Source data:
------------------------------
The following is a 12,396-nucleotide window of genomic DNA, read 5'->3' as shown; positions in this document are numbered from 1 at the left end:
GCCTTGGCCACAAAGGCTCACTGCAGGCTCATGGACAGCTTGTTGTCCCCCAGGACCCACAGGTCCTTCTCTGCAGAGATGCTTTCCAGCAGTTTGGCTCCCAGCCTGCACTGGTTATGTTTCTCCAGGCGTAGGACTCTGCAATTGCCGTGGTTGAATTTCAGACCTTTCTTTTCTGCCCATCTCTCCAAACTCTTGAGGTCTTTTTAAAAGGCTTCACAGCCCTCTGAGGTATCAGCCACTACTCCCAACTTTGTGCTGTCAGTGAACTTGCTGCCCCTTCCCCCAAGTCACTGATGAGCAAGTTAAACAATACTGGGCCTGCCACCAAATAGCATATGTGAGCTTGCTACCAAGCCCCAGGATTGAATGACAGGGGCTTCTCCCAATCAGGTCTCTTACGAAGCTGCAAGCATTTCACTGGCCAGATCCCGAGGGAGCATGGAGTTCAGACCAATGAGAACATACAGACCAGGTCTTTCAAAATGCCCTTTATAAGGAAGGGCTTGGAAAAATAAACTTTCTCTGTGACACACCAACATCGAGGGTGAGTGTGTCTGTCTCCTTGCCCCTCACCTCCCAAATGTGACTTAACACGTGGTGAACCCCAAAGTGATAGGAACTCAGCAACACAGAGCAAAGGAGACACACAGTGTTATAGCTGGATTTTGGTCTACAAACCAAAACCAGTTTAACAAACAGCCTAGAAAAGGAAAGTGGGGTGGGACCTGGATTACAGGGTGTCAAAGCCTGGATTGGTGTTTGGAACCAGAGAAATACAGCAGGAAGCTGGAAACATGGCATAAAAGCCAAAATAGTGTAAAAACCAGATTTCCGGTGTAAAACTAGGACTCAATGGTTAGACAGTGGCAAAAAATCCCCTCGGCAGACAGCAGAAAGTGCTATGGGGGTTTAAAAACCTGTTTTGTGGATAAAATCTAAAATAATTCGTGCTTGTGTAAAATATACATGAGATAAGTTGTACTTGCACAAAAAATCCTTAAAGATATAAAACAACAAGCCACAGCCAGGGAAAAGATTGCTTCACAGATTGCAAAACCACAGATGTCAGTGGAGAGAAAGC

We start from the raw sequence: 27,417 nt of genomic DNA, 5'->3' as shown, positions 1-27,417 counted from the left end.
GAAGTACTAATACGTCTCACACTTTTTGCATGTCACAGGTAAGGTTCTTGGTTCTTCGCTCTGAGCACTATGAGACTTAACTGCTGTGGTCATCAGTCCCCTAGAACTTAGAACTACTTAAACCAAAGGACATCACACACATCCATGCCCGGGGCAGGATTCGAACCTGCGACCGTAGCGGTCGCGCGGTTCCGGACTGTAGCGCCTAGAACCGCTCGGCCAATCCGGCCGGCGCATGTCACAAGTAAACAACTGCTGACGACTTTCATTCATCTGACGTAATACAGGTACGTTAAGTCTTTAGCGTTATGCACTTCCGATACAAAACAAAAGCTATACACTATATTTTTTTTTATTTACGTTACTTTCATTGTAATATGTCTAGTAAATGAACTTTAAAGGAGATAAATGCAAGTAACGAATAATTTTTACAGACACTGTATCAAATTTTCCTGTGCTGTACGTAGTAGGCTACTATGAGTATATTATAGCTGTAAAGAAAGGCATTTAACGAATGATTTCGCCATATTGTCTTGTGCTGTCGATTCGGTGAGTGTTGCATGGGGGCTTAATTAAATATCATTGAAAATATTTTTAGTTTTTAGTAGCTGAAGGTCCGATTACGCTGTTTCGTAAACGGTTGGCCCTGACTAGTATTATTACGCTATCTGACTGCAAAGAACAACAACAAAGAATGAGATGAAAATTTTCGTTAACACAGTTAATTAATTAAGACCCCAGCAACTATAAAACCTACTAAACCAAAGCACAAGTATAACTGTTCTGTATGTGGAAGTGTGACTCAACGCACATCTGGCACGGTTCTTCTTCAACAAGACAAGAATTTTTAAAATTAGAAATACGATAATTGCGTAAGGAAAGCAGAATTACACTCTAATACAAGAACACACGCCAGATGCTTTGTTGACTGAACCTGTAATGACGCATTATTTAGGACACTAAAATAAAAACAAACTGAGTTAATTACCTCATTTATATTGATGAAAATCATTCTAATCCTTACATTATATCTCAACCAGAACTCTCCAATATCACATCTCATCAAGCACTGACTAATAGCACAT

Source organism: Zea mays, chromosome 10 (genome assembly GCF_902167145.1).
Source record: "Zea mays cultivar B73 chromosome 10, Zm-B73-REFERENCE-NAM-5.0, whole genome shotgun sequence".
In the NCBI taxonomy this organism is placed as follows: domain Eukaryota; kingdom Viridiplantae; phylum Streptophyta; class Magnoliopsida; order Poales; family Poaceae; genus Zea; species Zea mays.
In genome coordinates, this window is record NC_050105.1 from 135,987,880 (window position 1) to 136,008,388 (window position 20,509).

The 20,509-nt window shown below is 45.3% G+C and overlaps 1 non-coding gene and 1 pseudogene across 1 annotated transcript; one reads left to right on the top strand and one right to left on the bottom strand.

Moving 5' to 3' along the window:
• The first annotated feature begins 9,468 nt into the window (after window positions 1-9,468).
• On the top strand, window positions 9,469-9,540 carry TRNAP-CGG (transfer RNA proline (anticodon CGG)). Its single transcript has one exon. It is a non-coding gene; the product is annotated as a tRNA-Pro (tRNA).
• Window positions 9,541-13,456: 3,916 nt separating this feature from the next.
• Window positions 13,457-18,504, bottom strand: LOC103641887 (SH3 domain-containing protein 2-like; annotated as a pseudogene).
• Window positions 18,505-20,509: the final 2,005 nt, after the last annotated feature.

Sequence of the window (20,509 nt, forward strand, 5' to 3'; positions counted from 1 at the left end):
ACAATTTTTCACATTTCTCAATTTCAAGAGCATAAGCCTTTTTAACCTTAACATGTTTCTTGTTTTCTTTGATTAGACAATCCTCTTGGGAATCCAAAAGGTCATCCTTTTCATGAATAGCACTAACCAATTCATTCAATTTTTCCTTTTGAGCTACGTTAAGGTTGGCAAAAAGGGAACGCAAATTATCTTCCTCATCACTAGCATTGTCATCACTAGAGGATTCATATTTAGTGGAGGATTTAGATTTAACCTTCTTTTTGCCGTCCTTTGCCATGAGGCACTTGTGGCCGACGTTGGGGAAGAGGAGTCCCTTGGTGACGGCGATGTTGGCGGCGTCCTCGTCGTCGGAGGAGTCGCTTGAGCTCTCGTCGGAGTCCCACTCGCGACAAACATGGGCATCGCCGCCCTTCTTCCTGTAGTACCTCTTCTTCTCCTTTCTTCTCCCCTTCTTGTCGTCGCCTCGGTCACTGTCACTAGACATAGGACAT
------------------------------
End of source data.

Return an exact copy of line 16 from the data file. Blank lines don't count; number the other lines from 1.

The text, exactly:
Sequence of the window (20,509 nt, forward strand, 5' to 3'; positions counted from 1 at the left end):